You might be polite about hiding the pain of it but I won’t, I can’t. I’m tired, I’m lost, I call out to Allah in this global isolation. Being a Muslim in a post 9/11 era has killed me on the inside, Mehreen. I have found myself apologizing again and again for things I would never do, for things my religion has never taught me. I have literally waited for people to call me a terrorist while I walk down the pavement in crowds. Your father has been questioned. I have been questioned. We’re scrutinized. We’re spied on whether we’re in USA or out of the country. It doesn’t matter if you’re Arab or if you’re Asian or if you’re African or if you’re European. You’re just a “Mozlem.” And “Mozlems” are bad. I don’t watch TV anymore. I don’t read the newspaper anymore. It’s either us getting killed for being “suspects” or us retaliating and then everyone starts calling us cavemen, barbaric savages. You know how it feels but you hide it. You’re polite about it. You’ve cried about it. Your father has. Your mother has. How does it feel to be subjected to constant paranoia, distrust, hate, xenophobia? Where do I go? Back home? The home that America wants to engage in war with? Do I stay in America? The place where my identity is no more than that of a “bearded terrorist”? Where do I go? Home is where the heart, right? My heart is crushed, Mehreen. There is no home. There is no peace. I call out to Allah after every prayer and weep in sajda. I ask him, Ya Rab, why us? Why? How long do we suffer? When will these people understand that it’s not you, it’s not me, it’s not him, it’s not her, it’s not Islam, it’s just a few bad people. I see our Muslim youth grow old before time with worry, with hurt, with this alienation. When will it stop.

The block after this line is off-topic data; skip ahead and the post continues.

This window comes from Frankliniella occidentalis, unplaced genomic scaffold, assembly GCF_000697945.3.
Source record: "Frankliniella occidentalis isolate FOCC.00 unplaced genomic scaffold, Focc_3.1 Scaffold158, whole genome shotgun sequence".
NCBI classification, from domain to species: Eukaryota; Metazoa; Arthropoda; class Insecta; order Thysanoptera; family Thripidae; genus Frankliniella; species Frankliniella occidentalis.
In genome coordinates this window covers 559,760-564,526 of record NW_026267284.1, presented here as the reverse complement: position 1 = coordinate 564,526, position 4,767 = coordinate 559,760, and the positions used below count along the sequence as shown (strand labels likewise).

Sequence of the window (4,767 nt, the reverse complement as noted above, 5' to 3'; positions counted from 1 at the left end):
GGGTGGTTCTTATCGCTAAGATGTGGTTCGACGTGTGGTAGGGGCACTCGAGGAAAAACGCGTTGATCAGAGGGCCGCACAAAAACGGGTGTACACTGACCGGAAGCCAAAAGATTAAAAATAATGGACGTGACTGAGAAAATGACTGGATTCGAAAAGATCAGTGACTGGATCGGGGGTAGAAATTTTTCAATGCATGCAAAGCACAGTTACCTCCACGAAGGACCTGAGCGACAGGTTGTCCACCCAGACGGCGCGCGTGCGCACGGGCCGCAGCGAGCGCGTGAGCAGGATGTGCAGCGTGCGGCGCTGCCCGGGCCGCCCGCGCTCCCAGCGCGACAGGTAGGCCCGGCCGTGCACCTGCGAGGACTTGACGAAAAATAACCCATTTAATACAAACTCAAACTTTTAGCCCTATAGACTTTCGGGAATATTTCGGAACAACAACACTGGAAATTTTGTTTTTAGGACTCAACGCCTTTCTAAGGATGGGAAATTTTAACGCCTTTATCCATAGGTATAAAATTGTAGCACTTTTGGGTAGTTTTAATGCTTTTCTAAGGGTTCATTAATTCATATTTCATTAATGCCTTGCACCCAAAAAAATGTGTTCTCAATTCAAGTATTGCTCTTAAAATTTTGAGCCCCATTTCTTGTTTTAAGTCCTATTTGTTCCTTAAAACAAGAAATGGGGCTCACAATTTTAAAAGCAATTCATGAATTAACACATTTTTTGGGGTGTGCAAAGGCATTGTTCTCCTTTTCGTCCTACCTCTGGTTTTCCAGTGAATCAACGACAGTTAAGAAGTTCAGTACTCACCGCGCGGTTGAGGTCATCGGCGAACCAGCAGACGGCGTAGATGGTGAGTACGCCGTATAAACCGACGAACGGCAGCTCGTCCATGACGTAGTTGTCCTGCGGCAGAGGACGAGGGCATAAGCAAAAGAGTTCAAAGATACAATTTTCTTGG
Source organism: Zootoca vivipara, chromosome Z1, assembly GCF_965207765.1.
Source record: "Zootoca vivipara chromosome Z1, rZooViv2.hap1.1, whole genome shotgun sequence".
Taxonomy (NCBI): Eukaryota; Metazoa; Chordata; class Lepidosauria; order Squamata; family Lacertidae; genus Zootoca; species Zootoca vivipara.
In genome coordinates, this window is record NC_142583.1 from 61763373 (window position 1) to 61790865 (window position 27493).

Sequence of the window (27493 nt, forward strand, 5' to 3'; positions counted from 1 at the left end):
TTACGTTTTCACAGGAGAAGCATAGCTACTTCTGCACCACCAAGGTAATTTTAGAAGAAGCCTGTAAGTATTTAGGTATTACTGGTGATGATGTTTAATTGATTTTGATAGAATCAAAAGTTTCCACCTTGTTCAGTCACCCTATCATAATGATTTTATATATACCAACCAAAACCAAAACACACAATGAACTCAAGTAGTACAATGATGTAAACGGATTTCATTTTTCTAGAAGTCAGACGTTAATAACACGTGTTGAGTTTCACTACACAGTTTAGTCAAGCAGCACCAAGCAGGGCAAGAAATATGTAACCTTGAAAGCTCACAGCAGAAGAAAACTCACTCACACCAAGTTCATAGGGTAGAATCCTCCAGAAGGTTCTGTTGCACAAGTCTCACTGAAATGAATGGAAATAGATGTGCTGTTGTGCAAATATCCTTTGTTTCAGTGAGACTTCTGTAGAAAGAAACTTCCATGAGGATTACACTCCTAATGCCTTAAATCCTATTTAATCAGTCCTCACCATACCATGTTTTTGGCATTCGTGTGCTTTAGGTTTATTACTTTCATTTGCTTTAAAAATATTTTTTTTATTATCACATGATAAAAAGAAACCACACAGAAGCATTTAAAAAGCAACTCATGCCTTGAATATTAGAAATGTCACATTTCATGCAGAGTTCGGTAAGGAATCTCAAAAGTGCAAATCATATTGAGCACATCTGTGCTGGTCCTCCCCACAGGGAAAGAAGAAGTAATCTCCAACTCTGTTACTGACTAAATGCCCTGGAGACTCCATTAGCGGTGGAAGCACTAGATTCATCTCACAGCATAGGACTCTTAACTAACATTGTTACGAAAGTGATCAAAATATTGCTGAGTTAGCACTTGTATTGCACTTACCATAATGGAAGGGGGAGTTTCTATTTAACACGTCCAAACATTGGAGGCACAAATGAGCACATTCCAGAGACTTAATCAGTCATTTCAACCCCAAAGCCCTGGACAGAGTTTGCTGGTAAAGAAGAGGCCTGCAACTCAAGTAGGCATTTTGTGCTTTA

My friend just emailed me. My heart has broken into a thousand pieces. Every single word of this hits so, so hard in the core.
Thanks for all the support, everyone.
It happens when a father realizes he doesn’t just love his daughter, but also her wife. It happens when a soldier tells his unit that he’s gay, and they tell him they knew it all along and they didn’t care, because he was the toughest guy in the unit. It happens when a video sparks a movement to let every single young person know they’re not alone, and things will get better.
It happens when people look past their ultimately minor differences to see themselves in the hopes and struggles of their fellow human beings. That’s where change is happening.
And that’s not just the story of the gay rights movement. That’s the story of America—the slow, inexorable march towards a more perfect union.
— President Obama (via barackobama)